It takes grace to change a term of ridicule into an affirmation of faith, and grace was clearly God’s gift to the revival movement that became The United Methodist Church. The methodical disciplines that 300 years ago became the hallmark of the Oxford Holy Club under the leadership of John and Charles Wesley soon became the foundation of a revival that helped transform religious life in eighteenth-century England and the American colonies. That same revival is now transforming life in developing nations worldwide.
During Lent I’m taking a fresh look at six of John Wesley’s key ideas that are close to the heart of our Methodist spiritual heritage. Last week I started with his sermon, “Catholic Spirit.” (Today he would likely call it “Universal Spirit.”) In it he spoke about the universal Spirit of God that lives in every person regardless of any religious label. We may not think alike, he contended, and we may not worship alike, but may we not love alike?
Wesley cared less about dogma, creeds, and styles of worship than about our answers to questions like these: Is your heart right with God? Do you trust in the Lord Jesus Christ? Is your faith filled with the energy of love? Are you employed in doing not your will but God’s will? Does your love of God constrain you to serve God with reverence? Is your heart right with your neighbor so that you love your neighbor without exception as you love yourself? Do you show your love at every opportunity by doing all the good you can to all the people you can – neighbors or strangers, friends or enemies, good or bad?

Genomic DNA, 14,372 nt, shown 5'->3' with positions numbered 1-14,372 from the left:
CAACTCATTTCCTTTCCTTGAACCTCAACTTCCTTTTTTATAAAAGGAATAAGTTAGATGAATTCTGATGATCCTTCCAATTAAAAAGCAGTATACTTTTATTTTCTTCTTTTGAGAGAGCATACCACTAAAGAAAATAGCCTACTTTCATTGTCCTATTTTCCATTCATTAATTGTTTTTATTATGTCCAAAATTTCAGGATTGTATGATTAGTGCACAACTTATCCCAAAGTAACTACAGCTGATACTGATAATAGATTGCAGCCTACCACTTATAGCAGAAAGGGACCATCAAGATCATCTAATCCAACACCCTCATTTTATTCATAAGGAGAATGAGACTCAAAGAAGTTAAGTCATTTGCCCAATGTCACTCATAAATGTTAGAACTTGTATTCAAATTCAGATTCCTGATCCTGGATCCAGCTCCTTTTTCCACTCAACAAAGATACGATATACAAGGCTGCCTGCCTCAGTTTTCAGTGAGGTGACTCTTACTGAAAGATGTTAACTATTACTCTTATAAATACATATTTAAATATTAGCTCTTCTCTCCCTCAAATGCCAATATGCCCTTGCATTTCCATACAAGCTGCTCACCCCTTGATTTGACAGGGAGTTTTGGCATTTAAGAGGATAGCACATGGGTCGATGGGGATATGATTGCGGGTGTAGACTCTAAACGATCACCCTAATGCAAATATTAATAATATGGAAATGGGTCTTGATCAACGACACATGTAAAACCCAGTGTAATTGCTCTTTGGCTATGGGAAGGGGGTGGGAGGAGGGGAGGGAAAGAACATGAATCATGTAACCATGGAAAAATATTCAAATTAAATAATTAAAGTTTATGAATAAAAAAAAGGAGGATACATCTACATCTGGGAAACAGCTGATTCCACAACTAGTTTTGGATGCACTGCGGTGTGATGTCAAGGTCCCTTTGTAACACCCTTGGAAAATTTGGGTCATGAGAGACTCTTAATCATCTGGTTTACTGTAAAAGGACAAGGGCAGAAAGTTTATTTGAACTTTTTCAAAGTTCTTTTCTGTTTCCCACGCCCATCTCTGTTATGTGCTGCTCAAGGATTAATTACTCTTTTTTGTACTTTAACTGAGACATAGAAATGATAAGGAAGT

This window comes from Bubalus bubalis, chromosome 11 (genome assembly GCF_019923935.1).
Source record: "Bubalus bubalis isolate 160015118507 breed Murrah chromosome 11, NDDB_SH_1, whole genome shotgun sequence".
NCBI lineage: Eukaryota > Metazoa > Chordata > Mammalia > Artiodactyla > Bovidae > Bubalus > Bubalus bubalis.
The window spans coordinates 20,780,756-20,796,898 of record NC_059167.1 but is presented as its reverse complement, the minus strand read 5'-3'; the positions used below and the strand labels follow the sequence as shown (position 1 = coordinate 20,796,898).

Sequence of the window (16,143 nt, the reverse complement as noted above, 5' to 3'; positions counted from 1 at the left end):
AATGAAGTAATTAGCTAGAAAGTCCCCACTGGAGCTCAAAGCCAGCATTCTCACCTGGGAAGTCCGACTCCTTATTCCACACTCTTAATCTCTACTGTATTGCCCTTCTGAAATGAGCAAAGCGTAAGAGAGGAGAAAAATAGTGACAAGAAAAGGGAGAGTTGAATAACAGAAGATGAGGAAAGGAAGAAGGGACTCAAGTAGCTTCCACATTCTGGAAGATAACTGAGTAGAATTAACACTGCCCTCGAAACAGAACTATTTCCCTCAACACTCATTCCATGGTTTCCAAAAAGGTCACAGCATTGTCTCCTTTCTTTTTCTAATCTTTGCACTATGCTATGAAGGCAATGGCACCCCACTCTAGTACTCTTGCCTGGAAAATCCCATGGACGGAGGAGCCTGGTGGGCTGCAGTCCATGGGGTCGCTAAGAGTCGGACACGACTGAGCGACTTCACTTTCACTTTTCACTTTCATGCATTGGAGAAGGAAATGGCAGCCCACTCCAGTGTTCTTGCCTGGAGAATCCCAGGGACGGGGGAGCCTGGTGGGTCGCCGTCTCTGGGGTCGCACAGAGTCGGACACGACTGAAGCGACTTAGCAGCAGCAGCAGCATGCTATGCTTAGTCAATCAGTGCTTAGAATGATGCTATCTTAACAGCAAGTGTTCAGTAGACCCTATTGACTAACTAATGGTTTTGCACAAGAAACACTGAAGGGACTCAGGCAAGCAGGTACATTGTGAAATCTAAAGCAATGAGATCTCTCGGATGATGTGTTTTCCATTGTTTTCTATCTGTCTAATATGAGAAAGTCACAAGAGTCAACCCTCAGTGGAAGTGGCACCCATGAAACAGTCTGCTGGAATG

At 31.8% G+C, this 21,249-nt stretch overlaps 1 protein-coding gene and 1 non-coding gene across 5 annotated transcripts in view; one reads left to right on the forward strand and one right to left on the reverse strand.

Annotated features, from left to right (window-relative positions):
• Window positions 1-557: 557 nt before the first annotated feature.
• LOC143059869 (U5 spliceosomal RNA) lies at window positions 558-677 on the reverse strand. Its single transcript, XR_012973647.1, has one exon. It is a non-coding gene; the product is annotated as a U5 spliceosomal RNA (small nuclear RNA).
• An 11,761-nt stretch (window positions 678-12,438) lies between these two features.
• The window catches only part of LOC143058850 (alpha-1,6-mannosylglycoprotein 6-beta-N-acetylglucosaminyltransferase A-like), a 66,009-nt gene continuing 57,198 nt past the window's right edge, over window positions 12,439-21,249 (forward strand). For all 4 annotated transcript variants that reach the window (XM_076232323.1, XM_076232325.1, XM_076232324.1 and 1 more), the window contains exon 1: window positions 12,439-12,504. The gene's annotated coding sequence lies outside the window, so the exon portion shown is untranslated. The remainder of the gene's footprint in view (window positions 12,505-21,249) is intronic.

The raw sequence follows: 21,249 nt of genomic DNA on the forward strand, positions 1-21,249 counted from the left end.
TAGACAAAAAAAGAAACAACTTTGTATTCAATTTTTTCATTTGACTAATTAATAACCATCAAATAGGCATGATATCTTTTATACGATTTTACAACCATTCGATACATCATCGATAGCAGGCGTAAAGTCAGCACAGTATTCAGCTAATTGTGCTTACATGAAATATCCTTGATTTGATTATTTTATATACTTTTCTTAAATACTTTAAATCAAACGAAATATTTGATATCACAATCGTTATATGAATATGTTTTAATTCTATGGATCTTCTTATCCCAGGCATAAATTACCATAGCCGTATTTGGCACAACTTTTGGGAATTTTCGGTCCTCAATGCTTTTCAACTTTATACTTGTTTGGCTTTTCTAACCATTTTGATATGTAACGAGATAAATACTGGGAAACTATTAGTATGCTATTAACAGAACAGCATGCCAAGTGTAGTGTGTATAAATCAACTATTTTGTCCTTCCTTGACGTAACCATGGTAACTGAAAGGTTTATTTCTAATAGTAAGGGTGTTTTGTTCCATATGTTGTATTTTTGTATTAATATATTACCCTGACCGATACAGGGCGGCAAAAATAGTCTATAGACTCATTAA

If your answer to these questions is “yes,” he said, then “give me your hand.” Wesley was not indifferent to opinions or worship or which congregation a person belonged to. Those things mattered to him, and they still matter. But none of those things – not opinion nor worship style nor affiliation – must prevent anyone from expressing love in practical ways. The universal spirit of love binds us together into one human family and holds us in the presence of God.
Although Wesley thought the universal spirit of love is more important than any particular teaching or dogma, there were teachings he thought important. And if any teachings in all of Christianity are fundamental, he said, they are the teachings about justification and new birth. Justification speaks of the great work God does for us in healing our relationship with God. The new birth speaks of the great work God does in us by restoring the image of God in which we are created.